Cardio also improves your memory. If you’re prepared to work up a sweat with cardio, you’ll grow the size of your hippocampus, the part of the brain involved in verbal memory and learning, according to a University of British Columbia study. Research published in the Journal of Applied Physiology, Nutrition, and Metabolism found that those who did regular intense workouts improved their memory performance by 30%.
Some of the group classes at Aquarena also specifically feature mental exercises, says Carol. “That’s because as you age, you have to exercise your brain as much as your body,” she says.
“The memory work might be remembering an exercise routine in class. Sometimes people have little quizzes in classes and things like that. As we age we have to continually build new pathways in our brains and that means not doing the same thing over and over and over and over again.”
Aqua classes are for recovery and rehabilitation
It’s a cliché that older adults’ idea of training is doing aqua classes, but as Carol points out that’s a myth. Older adults overwhelmingly prefer land-based exercise such as strength or cardio group classes, while aqua classes make up just a quarter of the classes that older members do.
“Aqua is exceptionally good for people who have joint issues, knees, hips, back – those sorts of things. But if you’re wanting to prevent issues with bone density, which again as you age becomes an issue, aquatic exercise is not what’s going to do it because you’re buoyant,” Carol says.
“If you’re wanting to prevent issues with bone density, you’ve got to do strength training and you can do impact work on your feet basically, so that you are producing healthier, stronger bones.”
Classes aren’t too long
Carol points out that classes range from 45 to 50 minutes and don’t need you to wear special gym gear. “People can come in comfortable clothing to do the classes. As long as they have basically lace up runners on, they’re fine.”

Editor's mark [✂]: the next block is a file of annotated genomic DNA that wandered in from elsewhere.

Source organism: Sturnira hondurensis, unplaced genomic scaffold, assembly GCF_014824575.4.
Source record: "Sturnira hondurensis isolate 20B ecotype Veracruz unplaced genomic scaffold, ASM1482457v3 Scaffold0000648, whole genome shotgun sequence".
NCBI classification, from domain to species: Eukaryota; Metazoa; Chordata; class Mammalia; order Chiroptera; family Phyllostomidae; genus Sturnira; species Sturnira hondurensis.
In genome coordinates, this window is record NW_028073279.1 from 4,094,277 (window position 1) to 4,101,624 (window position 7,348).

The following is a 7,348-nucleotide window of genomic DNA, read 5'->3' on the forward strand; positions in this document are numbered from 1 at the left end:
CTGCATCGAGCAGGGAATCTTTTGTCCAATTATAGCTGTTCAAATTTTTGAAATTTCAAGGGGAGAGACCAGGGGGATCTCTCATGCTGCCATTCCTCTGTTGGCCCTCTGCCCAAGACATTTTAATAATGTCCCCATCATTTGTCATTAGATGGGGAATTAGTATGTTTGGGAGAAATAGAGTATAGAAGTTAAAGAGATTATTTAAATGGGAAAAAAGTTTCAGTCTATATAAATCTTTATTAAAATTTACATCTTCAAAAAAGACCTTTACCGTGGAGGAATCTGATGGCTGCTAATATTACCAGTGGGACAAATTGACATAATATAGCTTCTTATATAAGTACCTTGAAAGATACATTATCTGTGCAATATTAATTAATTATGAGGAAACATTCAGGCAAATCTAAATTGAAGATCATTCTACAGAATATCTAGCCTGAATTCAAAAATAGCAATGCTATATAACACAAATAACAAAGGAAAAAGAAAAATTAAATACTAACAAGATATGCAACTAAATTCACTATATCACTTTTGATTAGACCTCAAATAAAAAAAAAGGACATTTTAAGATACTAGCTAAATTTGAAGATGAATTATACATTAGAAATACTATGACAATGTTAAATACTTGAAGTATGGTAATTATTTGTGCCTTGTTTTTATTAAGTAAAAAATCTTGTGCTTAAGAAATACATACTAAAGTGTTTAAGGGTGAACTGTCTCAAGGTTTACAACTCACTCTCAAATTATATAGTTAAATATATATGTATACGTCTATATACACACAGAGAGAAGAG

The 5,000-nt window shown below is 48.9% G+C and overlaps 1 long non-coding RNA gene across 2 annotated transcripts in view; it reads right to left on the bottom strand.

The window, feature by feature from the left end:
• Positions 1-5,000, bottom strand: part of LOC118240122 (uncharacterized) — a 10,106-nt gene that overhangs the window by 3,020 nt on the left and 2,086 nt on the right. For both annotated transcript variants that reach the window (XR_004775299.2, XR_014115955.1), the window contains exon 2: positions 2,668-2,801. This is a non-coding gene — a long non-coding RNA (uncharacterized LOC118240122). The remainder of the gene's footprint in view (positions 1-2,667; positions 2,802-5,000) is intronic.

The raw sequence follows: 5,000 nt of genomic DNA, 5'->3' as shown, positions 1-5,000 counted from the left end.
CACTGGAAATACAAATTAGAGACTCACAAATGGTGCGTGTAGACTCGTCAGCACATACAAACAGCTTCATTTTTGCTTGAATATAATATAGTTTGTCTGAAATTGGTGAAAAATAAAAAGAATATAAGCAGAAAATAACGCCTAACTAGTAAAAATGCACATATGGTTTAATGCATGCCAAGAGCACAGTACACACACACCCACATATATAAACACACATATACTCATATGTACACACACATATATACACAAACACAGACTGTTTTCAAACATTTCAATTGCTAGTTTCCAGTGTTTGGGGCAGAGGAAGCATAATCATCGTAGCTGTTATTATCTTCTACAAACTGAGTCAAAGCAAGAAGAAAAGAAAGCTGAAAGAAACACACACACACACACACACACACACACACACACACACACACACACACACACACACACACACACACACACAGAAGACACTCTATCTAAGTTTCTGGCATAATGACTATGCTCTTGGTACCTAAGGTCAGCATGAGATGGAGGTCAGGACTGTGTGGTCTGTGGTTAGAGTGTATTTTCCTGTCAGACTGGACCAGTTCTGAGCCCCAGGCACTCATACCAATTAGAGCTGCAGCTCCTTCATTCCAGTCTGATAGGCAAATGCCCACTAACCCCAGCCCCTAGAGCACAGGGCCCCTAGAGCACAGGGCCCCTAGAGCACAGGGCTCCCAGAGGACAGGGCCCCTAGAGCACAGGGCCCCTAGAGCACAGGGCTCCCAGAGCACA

Classes aren’t too big
Group classes at Aquarena and other Belgravia Leisure aquatic centres are small group classes, .Carol points out.
“The reason is that we specialise in catering to people with all needs. They may have a bad knee or a bad shoulder or have some other injury that we may need to do some different exercises for them. So if we have a small group class, we can cater specifically to people with any injury or illness problems. I think that’s a very important point.”
What group class should I start with?
Carol suggests you start with a class that has both strength and cardio components. “I would recommend coming in at a lower level in intensity class to see how you find that. It’s my ambition for the new member to come in, enjoy the class, walk out of that class feeling very happy and satisfied of what we’ve done. They can confidently walk back into that class the next week.”
You’re never too old
Nothing rankles Carol more than someone suggesting older people can’t handle the tough stuff. “If you could see our top range class, you’d be blown off your feet at what they’re actually doing,” says Carol, who aims to change the perception of what older people are capable of.
She laughs when she recalls some young personal trainers asking her if older members could do squats. They can, she says, and some will give a 20-year old a run for their money.
“I always set my targets for the classes high and they modify back to what level they want,” Carol says of the classes she takes. “My expectation is always high. I never put a box on people. I learned a long time ago not to put people in a box say ‘you’re 65, you’re an older person.’ People should come in, filter and try classes and work out which one is the best for them.”
The social side is huge
Science has proved that loneliness is bad for you, and as we age, isolation can affect members, particularly those who’ve lost a partner or have moved somewhere else on retirement.
“Coming along to our group classes is extremely beneficial because you meet people with similar lifestyle goals,” says Carol. “After our classes we have a coffee and we do a lot of networking now. We sometimes also have sessions to help class members with things like technology. We’ll have a whole mobile phone session, learning new things about mobiles while having coffee, so we can keep up with our grandchildren.”
How to find out about group classes?
Your local leisure centre will have a variety of group classes. Just ask centre staff for more information.